If you want to understand the failure of trickle-down economics and why conservatives seem determined to punish the poor for being poor, check out Pope Francis and George Carlin.
TIME magazine “Person of the Year” Pope Francis understands the harsh failure of purely market-driven economics: “The (trickle-down) promise was that when the glass was full, it would overflow, benefitting the poor. But what happens instead is that when the glass is full, it magically gets bigger – nothing ever comes out for the poor.“
Yet tea party congressional conservatives keep finding new ways to punish those in need while rewarding those in greed.
The late comedian George Carlin really put his finger on why they do it: “Conservatives say if you don’t give the rich more money, they will lose their incentive to invest. As for the poor, (conservatives) … tell us, they’ve lost all incentive because we’ve given them too much money.”
They believe that folks are poor because they want to be poor or are too lazy to work. Common-sense Montanans know better. Almost all of them are following the American dream of seeking not only a job, but a better job that could lift them and their family out of poverty.
That’s why a raise of the minimum wage is in order, as supported by two-thirds of Americans. But that’s not what tea party congressional conservatives believe, so they stymie the increase.
Bottom line this Christmas: If tea party congressional conservatives were Santa Claus, they would have delivered three lumps of coal to those striving to struggle out of poverty in America, starting with the minimum wage increase denial.
The other two lumps of coal regard food stamps and unemployment benefits.
Three days after Christmas 1.3 million American families, including 539 in Montana, were kicked off extended unemployment benefits. These are work-seeking people – that’s a requirement – but there are three to four unemployed chasing every available job. And, by the end of 2014, another 3.6 million will lose their benefits.
This long-term unemployment problem is a result of the worst economic downturn since the Great Depression. In past recessions, extended unemployment benefits ended when the long-term unemployed represented about 1.3 percent of the workforce. Today, the long-term jobless still represent more than 2 percent of the labor force. Not yet a time to change.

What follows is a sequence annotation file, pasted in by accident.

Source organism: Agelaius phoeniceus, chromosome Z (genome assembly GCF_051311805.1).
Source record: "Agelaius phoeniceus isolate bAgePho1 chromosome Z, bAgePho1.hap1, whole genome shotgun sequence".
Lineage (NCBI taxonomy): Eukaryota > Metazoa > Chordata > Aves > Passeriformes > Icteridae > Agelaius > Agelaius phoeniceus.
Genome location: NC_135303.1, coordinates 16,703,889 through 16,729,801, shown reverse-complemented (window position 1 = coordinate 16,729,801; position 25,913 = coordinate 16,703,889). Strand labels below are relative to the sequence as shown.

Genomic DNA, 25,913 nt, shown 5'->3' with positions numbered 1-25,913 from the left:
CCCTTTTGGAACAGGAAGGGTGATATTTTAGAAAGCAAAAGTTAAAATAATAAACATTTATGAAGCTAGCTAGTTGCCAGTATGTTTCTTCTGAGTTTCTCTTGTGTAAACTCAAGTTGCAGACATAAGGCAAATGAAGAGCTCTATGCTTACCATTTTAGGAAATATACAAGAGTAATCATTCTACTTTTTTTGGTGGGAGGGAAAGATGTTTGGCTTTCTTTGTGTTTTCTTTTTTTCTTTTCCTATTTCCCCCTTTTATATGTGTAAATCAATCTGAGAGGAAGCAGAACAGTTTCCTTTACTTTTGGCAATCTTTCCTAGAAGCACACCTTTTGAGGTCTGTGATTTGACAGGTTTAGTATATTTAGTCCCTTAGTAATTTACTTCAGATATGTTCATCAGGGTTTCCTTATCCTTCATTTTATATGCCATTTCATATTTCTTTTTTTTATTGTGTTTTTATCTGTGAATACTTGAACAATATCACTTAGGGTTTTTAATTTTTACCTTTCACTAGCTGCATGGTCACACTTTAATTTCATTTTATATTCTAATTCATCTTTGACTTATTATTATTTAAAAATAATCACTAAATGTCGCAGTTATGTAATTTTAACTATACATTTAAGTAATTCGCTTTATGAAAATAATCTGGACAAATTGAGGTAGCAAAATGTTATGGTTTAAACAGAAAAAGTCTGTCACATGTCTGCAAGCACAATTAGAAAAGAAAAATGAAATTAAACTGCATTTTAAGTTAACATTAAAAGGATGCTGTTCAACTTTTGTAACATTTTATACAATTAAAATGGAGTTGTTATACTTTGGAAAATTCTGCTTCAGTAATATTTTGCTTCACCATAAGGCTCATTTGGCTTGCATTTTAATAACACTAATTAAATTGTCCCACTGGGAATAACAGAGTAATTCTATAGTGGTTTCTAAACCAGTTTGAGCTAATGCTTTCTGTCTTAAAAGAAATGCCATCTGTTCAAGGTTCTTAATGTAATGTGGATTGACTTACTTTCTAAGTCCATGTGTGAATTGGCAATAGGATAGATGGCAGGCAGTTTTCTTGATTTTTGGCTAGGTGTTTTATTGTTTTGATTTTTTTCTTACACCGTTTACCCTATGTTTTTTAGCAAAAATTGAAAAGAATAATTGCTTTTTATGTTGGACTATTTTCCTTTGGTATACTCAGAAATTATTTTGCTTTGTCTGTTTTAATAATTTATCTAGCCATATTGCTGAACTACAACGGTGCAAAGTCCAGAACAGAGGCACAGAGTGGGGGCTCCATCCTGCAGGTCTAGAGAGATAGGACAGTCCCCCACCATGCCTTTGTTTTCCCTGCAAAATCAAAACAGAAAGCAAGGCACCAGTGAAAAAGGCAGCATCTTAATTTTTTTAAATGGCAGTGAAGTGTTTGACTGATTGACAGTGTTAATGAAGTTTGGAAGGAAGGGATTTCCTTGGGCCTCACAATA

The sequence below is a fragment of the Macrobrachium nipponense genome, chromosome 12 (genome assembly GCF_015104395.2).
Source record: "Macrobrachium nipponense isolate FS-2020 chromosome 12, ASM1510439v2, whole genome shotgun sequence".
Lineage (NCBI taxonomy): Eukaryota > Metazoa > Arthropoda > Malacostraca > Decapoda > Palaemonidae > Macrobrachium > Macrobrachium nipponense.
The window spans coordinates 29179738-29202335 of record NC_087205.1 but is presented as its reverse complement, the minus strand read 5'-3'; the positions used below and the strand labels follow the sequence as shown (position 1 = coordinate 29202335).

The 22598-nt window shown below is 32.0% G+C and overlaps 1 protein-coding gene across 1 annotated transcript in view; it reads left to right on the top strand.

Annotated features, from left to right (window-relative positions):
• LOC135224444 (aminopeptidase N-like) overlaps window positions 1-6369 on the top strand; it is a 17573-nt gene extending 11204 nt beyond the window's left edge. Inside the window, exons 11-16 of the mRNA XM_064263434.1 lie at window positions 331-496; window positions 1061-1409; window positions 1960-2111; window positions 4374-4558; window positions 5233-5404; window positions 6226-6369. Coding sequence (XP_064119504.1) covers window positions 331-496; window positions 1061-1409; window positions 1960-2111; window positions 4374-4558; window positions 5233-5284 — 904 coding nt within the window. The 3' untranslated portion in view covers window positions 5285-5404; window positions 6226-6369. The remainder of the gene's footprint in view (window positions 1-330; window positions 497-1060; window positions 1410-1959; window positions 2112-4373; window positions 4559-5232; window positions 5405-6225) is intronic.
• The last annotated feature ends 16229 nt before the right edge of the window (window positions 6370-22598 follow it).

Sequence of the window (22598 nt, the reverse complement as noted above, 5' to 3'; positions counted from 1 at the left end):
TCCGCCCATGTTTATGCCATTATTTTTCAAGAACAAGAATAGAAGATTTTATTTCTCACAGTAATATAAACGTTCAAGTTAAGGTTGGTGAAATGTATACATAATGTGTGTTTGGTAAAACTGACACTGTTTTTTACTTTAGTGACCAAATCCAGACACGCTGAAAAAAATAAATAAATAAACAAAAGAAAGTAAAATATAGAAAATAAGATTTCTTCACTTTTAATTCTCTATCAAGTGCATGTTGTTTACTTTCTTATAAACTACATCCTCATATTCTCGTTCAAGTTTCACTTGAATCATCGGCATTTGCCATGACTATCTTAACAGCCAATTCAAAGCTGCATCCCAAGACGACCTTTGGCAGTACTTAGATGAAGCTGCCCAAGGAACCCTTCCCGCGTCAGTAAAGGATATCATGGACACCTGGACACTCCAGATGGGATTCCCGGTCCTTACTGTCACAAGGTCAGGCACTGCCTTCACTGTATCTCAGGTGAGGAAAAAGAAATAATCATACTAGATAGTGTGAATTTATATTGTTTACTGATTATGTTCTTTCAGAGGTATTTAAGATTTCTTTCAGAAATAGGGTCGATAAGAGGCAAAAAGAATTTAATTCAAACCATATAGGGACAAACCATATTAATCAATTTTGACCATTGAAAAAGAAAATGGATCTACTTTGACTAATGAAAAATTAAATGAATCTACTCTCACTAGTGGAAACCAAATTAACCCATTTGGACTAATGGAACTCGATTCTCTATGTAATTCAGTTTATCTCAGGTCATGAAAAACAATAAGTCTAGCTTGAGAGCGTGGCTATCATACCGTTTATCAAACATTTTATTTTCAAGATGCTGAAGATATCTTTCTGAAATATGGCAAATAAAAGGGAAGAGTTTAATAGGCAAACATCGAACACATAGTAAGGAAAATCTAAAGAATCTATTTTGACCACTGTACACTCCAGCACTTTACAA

And these benefits sustain families during a time of stress and help the economy by being immediately spent on Main Street.
What do we hear from Tea Party Santa and his congressional elves? Elf No. 1, Rand Paul, says if you extend unemployment benefits “you do a disservice to the poor.” Elf No. 2, Paul Ryan, still pushes budgets that do nothing on the issue. Elf No. 3, Ted Cruz, votes against anything and everything that helps struggling people. And so on for all the little elves.
Their message: “Here’s a lump of coal for Christmas – enjoy it!“
The Census Bureau recently reported food stamps had kept nearly 4 million people above the poverty level and had stopped millions more of the poor from sinking deeper into poverty. Tea party reaction? Elf No. 4, Eric Canter, responded by cutting $40 billion from food stamps, while continuing to refuse to ask billionaires to provide even one additional penny to support such programs.
And the food stamp cuts fall disproportionately on children. But what the heck, apparently a lump of coal will help “build character.” Just last week Elf No. 5, Jack Kingston, proposed that little kids getting help with school lunches ought to be made to sweep the floors at school.
All the while, congressional Santa and his tea party conservative elves have made no effort to create jobs for America – refusing even the modest jobs proposal of the president. But then, jobs would be a real gift for Christmas – not another of their lumps of coal.
So for Christmas this year it’s three lumps of coal and a hearty ho, ho, ho from tea party conservative Santa and his nasty little elves.
Evan Barrett of Butte has spent the past 45 years at the top level of Montana economic development, government, politics and education. He is currently the director of Business & Community Outreach and an instructor at Highlands College of Montana Tech. These are his personal views.